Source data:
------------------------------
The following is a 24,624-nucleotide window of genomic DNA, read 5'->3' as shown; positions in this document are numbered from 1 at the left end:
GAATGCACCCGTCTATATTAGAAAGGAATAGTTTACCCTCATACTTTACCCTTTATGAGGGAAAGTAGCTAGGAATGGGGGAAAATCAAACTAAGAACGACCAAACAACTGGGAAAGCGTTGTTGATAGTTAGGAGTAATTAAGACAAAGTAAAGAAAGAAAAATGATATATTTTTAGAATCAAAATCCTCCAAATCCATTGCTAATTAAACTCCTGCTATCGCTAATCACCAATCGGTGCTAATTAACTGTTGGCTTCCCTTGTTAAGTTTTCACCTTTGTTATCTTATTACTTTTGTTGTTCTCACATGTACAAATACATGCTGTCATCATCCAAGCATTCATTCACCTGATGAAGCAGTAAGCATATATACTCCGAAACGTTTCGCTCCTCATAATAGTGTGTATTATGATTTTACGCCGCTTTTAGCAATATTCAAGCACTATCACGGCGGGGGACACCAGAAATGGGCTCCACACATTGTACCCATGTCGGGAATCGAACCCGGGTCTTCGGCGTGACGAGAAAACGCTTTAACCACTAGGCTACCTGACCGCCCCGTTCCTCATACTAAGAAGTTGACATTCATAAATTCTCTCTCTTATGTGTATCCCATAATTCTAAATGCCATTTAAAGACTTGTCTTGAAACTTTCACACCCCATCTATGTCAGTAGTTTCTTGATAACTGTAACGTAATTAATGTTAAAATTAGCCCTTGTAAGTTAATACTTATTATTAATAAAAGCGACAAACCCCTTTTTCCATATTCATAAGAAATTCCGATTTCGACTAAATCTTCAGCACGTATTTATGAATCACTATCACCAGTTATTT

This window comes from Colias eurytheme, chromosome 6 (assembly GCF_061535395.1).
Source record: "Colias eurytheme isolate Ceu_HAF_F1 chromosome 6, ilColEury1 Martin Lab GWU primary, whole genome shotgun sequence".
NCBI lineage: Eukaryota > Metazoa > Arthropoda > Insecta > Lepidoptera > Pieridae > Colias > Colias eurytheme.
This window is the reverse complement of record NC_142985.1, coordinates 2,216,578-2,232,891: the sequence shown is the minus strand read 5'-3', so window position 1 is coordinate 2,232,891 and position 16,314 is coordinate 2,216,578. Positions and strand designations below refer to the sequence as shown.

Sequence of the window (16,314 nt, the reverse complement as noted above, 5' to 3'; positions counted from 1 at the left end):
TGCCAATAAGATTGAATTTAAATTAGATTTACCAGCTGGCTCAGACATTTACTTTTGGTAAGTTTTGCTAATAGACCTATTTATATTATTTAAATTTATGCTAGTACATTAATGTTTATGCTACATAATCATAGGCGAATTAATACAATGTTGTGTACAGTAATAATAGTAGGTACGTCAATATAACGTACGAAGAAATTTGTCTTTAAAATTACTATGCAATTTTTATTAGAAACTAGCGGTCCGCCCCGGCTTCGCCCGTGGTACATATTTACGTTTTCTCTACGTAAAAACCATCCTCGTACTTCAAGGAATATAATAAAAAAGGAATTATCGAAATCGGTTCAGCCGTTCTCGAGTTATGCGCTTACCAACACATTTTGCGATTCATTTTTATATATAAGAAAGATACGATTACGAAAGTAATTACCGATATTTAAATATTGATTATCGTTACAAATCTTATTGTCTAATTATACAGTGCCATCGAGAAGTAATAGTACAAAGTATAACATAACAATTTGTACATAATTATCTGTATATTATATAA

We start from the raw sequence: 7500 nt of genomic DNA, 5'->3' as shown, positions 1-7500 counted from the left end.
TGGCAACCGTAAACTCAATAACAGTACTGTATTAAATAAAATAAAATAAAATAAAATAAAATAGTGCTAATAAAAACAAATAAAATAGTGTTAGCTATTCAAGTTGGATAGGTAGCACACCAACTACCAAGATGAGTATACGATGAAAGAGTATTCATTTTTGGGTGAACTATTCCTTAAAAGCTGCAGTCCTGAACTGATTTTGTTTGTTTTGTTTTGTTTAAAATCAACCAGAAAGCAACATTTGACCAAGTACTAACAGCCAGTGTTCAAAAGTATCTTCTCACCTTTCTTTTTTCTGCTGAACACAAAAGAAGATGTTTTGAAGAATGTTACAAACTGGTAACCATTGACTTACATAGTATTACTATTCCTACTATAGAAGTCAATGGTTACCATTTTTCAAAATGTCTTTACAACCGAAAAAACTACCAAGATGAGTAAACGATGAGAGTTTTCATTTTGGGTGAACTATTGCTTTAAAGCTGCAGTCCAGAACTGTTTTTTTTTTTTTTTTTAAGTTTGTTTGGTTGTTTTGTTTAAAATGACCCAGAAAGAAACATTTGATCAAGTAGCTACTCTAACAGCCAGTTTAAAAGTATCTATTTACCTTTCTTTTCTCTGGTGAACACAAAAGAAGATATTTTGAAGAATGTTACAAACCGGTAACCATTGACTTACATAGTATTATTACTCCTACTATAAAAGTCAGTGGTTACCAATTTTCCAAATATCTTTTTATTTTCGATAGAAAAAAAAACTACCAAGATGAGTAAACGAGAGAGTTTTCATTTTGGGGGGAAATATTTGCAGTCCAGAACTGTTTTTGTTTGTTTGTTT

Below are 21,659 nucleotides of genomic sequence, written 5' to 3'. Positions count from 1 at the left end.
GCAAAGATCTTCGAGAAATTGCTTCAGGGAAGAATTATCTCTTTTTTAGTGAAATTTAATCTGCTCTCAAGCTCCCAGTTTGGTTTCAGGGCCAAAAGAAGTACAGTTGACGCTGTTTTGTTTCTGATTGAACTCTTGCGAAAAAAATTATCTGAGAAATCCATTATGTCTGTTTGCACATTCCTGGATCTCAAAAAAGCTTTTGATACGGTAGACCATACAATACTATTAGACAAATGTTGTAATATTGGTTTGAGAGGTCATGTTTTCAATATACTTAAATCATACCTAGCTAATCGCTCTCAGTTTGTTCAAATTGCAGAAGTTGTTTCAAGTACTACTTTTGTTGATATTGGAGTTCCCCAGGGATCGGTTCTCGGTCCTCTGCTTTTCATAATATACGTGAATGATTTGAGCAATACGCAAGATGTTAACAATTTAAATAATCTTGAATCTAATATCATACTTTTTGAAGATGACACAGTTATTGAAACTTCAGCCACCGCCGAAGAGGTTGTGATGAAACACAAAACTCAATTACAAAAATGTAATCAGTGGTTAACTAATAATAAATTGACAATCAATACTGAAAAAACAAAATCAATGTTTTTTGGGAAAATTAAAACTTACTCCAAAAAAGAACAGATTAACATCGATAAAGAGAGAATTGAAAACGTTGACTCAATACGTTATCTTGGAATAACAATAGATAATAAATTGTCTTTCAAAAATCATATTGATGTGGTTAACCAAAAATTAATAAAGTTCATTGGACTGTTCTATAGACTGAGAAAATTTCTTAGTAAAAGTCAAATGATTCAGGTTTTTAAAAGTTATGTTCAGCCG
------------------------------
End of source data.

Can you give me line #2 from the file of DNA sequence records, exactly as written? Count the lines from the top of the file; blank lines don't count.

GAATGCACCCGTCTATATTAGAAAGGAATAGTTTACCCTCATACTTTACCCTTTATGAGGGAAAGTAGCTAGGAATGGGGGAAAATCAAACTAAGAACGACCAAACAACTGGGAAAGCGTTGTTGATAGTTAGGAGTAATTAAGACAAAGTAAAGAAAGAAAAATGATATATTTTTAGAATCAAAATCCTCCAAATCCATTGCTAATTAAACTCCTGCTATCGCTAATCACCAATCGGTGCTAATTAACTGTTGGCTTCCCTTGTTAAGTTTTCACCTTTGTTATCTTATTACTTTTGTTGTTCTCACATGTACAAATACATGCTGTCATCATCCAAGCATTCATTCACCTGATGAAGCAGTAAGCATATATACTCCGAAACGTTTCGCTCCTCATAATAGTGTGTATTATGATTTTACGCCGCTTTTAGCAATATTCAAGCACTATCACGGCGGGGGACACCAGAAATGGGCTCCACACATTGTACCCATGTCGGGAATCGAACCCGGGTCTTCGGCGTGACGAGAAAACGCTTTAACCACTAGGCTACCTGACCGCCCCGTTCCTCATACTAAGAAGTTGACATTCATAAATTCTCTCTCTTATGTGTATCCCATAATTCTAAATGCCATTTAAAGACTTGTCTTGAAACTTTCACACCCCATCTATGTCAGTAGTTTCTTGATAACTGTAACGTAATTAATGTTAAAATTAGCCCTTGTAAGTTAATACTTATTATTAATAAAAGCGACAAACCCCTTTTTCCATATTCATAAGAAATTCCGATTTCGACTAAATCTTCAGCACGTATTTATGAATCACTATCACCAGTTATTT